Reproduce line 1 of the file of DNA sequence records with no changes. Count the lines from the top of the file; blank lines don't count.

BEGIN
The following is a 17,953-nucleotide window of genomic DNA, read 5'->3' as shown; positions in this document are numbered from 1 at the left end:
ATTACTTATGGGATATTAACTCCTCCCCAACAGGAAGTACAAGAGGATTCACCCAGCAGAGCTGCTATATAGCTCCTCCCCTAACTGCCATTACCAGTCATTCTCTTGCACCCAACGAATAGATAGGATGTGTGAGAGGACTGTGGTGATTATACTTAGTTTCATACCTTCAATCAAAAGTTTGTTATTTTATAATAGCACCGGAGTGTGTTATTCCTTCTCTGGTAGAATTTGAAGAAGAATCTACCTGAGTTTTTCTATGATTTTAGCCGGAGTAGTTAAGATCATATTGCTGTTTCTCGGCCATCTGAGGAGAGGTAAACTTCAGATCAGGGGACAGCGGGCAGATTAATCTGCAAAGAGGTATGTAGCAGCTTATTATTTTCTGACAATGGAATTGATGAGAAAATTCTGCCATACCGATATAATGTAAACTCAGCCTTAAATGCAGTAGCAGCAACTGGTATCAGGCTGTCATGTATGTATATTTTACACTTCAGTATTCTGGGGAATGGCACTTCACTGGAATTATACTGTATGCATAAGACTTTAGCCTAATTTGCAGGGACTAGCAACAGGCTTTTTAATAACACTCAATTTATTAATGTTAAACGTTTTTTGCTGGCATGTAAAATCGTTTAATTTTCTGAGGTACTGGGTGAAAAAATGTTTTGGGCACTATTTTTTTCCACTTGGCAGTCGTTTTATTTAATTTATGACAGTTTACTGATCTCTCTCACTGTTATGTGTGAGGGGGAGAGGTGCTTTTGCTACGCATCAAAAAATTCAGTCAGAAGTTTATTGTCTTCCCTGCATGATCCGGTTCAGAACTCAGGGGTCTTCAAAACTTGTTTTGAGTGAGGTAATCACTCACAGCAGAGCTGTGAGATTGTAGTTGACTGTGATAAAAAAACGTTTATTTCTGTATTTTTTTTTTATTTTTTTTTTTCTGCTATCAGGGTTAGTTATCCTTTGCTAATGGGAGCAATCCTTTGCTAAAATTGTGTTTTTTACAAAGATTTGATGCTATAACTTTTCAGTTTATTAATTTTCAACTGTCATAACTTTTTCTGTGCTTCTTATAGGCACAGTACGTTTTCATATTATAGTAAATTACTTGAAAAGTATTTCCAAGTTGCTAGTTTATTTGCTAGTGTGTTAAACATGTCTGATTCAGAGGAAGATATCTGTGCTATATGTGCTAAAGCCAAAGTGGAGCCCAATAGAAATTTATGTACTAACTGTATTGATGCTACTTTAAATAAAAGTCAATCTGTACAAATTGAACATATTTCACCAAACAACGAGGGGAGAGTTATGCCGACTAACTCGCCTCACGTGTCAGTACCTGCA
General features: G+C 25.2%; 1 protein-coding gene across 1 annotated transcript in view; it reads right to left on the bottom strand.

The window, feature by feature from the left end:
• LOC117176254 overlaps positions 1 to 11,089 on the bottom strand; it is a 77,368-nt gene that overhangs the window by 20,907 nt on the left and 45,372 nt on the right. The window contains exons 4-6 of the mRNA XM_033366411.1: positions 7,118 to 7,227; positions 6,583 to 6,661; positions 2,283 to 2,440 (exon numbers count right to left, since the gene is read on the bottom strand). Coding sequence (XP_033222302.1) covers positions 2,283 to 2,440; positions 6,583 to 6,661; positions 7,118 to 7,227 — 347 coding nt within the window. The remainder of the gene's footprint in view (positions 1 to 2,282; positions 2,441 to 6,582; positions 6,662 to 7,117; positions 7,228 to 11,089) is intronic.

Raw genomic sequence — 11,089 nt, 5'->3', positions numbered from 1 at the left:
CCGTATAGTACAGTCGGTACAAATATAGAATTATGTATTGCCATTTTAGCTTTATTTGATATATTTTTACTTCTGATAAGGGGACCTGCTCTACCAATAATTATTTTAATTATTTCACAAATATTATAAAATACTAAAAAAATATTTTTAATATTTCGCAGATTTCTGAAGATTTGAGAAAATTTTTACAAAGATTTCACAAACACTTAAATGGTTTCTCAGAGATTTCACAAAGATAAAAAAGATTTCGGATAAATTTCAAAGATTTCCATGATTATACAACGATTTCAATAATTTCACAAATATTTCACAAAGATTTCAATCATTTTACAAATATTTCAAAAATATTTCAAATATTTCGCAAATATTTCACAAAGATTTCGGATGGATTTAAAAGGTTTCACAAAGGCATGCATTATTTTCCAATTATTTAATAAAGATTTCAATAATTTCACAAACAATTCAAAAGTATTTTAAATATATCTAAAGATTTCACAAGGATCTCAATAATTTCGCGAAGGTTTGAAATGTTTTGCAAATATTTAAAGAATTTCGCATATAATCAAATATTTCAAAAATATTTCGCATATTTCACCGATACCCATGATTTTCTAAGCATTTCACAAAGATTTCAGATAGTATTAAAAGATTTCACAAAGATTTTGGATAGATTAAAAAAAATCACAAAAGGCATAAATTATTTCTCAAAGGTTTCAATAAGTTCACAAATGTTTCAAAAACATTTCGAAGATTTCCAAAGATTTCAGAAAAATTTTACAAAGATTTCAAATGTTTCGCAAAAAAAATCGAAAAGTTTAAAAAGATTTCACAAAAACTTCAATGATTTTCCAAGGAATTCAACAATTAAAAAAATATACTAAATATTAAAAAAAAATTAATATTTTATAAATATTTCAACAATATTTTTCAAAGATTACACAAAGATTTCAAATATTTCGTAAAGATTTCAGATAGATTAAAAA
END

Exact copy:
The following is a 17,953-nucleotide window of genomic DNA, read 5'->3' as shown; positions in this document are numbered from 1 at the left end: